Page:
Wanting the World: Gottfried Keller’s Modernity (1819–1890)
On the occasion of Gottfried Keller’s two-hundredth birthday, the Zurich congress will attempt to rediscover one of modernity’s most important literary laboratories. Not only the synchronism of Keller’s works—that is, their relation to their historical context—but also their anachronism, their “futurity,” will especially be at the center of discussion: what lines lead out of the modern world that Keller did not yet experience directly back into his manuscripts, knowledge, narratives, and media? With what aesthetic, poetological, and epistemological strategies does Keller engage with the paradoxical challenges of the conditio moderna, of having to make new art out of the impossibility of art—a challenge that not only Der grüne Heinrich but also Viggi Störteler from “Die missbrauchten Liebesbriefe” and Herr Jacques from the Züricher Novellen have to face? And outside of the literary field, what allies are available for this project?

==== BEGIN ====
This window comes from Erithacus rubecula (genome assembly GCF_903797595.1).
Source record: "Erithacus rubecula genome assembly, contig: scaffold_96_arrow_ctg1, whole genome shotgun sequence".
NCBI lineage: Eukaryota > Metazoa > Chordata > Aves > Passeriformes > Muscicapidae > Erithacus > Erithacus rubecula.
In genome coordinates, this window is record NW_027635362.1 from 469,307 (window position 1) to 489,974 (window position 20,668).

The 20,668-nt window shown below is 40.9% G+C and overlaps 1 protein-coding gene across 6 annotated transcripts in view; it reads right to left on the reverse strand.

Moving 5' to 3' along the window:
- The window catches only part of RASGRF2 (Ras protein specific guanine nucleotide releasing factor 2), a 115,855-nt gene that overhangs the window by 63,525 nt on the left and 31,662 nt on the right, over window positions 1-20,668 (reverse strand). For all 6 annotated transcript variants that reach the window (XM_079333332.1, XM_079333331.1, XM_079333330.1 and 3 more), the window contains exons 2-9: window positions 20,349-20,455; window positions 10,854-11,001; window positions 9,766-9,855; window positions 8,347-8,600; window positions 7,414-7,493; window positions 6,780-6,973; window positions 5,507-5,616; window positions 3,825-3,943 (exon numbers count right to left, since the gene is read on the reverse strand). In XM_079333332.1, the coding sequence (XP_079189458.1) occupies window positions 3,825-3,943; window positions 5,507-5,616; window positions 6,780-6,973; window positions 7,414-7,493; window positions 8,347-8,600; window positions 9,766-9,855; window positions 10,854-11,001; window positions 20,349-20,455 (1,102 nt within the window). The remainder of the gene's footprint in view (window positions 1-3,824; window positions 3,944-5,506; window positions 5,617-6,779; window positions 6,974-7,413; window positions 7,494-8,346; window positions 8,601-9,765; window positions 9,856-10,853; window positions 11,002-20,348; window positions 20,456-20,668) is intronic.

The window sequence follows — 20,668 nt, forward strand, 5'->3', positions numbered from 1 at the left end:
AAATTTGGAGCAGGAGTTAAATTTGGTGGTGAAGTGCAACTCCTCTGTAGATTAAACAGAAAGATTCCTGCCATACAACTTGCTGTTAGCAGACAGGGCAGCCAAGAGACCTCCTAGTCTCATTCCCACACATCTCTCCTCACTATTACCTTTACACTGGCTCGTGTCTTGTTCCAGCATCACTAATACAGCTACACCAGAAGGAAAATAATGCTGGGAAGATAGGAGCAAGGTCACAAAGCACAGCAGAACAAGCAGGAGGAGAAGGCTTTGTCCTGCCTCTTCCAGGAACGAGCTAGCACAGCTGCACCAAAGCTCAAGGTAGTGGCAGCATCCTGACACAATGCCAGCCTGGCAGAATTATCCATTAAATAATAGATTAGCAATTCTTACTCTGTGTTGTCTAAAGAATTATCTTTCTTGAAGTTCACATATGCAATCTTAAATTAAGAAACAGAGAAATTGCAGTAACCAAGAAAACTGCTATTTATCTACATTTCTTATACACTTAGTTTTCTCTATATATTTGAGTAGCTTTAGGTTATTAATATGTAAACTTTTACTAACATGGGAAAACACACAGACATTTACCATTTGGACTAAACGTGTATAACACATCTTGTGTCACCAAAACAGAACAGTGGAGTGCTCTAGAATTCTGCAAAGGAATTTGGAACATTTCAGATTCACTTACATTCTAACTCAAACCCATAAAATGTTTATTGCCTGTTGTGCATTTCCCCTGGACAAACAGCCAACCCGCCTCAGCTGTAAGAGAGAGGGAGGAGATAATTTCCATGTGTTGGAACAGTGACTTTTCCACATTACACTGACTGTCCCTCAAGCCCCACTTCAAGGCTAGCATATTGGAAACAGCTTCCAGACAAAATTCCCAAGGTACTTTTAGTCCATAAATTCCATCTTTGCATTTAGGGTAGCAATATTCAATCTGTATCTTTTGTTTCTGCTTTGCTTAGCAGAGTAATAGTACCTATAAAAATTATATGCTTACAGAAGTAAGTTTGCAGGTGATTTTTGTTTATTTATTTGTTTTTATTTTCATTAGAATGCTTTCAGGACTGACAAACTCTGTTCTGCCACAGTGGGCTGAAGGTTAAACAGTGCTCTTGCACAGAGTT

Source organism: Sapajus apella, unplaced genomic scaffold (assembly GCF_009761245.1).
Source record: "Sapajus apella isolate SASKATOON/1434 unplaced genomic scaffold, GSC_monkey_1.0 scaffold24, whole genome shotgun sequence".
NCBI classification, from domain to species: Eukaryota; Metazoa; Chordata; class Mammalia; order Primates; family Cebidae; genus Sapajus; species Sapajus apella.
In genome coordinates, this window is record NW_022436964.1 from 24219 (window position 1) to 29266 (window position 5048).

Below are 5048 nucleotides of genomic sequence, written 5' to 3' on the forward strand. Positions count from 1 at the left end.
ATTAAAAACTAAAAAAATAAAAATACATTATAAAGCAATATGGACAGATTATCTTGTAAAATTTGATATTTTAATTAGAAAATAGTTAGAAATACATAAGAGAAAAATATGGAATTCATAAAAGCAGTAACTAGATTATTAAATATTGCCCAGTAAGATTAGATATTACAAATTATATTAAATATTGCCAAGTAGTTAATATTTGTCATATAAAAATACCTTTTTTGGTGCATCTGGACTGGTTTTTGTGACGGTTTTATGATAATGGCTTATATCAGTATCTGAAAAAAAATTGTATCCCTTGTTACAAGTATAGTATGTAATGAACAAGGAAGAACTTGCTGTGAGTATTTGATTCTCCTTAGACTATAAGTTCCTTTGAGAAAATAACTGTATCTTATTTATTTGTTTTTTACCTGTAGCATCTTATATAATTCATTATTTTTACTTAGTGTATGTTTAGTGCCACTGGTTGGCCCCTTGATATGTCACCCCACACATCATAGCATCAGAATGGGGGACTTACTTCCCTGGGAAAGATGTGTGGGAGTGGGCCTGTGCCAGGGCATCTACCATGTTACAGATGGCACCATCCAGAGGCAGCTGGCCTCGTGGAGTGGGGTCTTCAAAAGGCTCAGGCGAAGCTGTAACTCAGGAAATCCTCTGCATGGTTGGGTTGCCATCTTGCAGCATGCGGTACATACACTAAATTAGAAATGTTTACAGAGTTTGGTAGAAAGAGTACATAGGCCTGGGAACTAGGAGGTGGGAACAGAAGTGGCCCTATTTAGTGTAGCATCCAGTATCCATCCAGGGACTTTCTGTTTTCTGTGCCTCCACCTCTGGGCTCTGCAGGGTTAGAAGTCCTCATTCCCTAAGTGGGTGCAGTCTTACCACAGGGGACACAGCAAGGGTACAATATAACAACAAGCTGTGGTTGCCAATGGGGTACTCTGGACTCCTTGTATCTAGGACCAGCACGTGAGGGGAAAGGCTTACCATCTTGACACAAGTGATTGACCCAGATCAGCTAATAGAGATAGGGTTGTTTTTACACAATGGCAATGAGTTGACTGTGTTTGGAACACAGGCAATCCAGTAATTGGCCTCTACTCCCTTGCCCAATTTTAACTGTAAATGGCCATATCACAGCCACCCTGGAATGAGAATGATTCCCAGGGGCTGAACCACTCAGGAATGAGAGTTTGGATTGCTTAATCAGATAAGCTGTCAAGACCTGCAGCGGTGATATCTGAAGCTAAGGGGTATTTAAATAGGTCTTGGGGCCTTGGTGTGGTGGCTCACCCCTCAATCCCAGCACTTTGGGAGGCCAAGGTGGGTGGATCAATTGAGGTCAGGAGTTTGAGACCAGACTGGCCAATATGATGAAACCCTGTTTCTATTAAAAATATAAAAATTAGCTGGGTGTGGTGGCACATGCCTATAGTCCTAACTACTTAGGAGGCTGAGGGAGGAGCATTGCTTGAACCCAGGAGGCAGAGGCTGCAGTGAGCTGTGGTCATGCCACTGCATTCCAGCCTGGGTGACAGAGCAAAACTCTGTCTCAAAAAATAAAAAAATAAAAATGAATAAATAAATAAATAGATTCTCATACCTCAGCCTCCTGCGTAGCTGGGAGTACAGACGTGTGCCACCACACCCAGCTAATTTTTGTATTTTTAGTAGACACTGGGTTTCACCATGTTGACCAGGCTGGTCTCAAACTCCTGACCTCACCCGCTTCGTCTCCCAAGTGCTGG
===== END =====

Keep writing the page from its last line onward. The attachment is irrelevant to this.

These questions should stimulate readings that pointedly view Keller’s works as documenting a large-scale, interdiscursive transformation. They will do this in opposition to the insight that it is “better” ("wohler") for us, “when we do not want too much from the world and view what it gives us voluntarily as a chance discovery” ("wenn wir nicht zu viel von der Welt wollen und das, was sie uns freiwillig gibt, als gelegentlichen Fund betrachten"; Keller to Josef Viktor Widman in January 1881). Keller’s texts can, indeed, be well understood as experiments that are not at all about “well-being” and not only want a lot from the world but also want other worlds. From the materials that the nineteenth century supplies them with, his texts generate a cosmos in which (a) science, economics, politics, and society relate to one another in a new way; (b) gender roles and concepts of identity begin to blur and thereby become aesthetically productive; and (c) literature must resituate, redefine, and reflect on itself in the medial system. In what way these different aspects of Keller’s modernity are interconnected and to what extent Keller’s imagined world is also capable of being a standard for criticism—of, not least, the still young Confederation—should also be debated at the Zurich anniversary congress.